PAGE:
Business requires independent audits and regulation to assure that humans adhere to good business practice. Back in '92, as Booster Club President for Provo High School, I had the privilege to zero out our little booster account at the end of the year by signing over a $15,000 check to the then high school principal. Fortunately we understood the principles of good accounting and handled it accordingly. The whole process was based on trust. No one audited us and we had no concern that the high school principal would not use the funds exactly as they were intended. But if it had not been, who would have known?
Evidently by their own admission the potential for a serious problem still exists. Even though good principles of accounting have not changed somehow they are being ignored by more than just those folks at Timpview. Are our Utah Public School District administrators and board members really so naive to think that a standardized statewide policy backed by law on donations to public schools is not needed?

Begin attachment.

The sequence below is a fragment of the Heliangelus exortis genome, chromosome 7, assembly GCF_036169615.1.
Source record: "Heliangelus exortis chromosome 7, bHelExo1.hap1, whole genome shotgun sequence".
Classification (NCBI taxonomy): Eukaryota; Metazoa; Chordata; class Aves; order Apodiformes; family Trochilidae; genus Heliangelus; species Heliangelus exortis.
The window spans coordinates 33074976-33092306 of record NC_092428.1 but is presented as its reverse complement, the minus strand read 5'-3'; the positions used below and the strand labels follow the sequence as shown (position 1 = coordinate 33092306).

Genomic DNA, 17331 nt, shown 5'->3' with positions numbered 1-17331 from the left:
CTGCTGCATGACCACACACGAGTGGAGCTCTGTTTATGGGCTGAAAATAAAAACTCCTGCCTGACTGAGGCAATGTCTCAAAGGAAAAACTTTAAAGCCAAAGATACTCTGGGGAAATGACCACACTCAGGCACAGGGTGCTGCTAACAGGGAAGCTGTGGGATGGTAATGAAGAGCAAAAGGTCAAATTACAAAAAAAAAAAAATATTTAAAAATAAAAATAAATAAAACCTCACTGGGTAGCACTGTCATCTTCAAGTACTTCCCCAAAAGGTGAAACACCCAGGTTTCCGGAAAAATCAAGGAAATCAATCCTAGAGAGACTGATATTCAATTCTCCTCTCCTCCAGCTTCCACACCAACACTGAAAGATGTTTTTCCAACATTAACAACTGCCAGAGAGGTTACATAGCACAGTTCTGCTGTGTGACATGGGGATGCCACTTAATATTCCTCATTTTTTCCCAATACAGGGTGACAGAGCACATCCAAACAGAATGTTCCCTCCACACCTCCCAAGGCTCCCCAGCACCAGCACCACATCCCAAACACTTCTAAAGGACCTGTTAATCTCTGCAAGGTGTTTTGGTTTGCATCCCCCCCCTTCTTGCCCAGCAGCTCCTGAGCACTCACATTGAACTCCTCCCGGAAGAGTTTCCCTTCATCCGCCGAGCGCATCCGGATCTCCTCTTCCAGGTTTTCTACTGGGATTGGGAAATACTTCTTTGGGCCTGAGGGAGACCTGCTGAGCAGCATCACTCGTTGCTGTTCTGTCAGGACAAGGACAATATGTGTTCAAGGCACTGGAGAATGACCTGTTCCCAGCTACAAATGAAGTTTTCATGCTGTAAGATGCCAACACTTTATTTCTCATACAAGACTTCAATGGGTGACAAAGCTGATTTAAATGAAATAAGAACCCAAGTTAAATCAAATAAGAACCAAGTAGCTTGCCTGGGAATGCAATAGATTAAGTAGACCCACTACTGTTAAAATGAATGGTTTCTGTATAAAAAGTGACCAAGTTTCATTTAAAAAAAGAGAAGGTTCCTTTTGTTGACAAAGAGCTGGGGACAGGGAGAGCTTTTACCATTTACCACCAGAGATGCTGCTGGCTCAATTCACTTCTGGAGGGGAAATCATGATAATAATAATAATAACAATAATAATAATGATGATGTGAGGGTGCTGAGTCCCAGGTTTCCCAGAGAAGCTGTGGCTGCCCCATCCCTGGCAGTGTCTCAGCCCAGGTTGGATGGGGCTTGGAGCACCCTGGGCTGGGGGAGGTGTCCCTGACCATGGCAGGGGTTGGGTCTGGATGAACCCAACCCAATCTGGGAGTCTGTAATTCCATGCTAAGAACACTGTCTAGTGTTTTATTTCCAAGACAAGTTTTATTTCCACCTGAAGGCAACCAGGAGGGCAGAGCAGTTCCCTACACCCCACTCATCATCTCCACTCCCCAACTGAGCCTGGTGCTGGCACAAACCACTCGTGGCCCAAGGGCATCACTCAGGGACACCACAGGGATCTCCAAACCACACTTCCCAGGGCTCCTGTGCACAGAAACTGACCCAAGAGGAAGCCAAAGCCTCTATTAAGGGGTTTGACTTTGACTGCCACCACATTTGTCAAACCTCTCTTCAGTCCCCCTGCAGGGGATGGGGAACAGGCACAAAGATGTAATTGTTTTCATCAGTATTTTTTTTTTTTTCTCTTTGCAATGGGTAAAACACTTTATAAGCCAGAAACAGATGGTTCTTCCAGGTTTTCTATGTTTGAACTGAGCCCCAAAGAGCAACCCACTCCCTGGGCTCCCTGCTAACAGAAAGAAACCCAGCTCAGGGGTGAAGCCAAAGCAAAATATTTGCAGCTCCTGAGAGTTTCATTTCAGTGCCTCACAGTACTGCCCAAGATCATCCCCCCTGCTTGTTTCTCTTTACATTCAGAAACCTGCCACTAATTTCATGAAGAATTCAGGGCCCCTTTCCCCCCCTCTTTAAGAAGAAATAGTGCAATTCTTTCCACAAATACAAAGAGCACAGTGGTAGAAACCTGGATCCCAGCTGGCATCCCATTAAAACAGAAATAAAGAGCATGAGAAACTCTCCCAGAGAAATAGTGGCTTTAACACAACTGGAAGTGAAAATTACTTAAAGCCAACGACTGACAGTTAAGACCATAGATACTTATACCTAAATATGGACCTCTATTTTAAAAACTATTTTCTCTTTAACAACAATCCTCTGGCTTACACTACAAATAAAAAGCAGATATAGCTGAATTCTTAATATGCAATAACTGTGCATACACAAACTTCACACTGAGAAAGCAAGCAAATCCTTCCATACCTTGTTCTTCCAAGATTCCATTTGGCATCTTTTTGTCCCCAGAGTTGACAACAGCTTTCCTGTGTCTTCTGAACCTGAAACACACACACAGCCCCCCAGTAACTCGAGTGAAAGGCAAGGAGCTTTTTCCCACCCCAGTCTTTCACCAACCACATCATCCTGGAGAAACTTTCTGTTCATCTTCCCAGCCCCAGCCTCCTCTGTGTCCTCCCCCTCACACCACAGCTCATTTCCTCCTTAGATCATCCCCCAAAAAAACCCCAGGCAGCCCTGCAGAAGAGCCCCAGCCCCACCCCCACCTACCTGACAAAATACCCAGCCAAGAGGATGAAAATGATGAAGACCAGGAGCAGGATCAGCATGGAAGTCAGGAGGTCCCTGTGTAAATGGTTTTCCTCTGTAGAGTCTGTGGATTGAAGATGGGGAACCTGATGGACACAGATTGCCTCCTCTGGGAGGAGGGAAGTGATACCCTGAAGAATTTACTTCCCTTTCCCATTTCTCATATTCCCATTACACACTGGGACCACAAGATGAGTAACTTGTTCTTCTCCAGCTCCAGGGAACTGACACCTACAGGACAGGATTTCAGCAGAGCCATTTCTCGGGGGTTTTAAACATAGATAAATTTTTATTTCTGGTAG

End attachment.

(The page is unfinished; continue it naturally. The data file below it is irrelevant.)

Just having a state model policy not backed by law will continue a hodgepodge of interpretations and variances which may be unfair and that creative minds will interpret to suit their own purposes. They seem to have confused the popular angst against an over-controlling central government with the need to not have the fox making the rules for managing the chickens.
Ed Trammell, Provo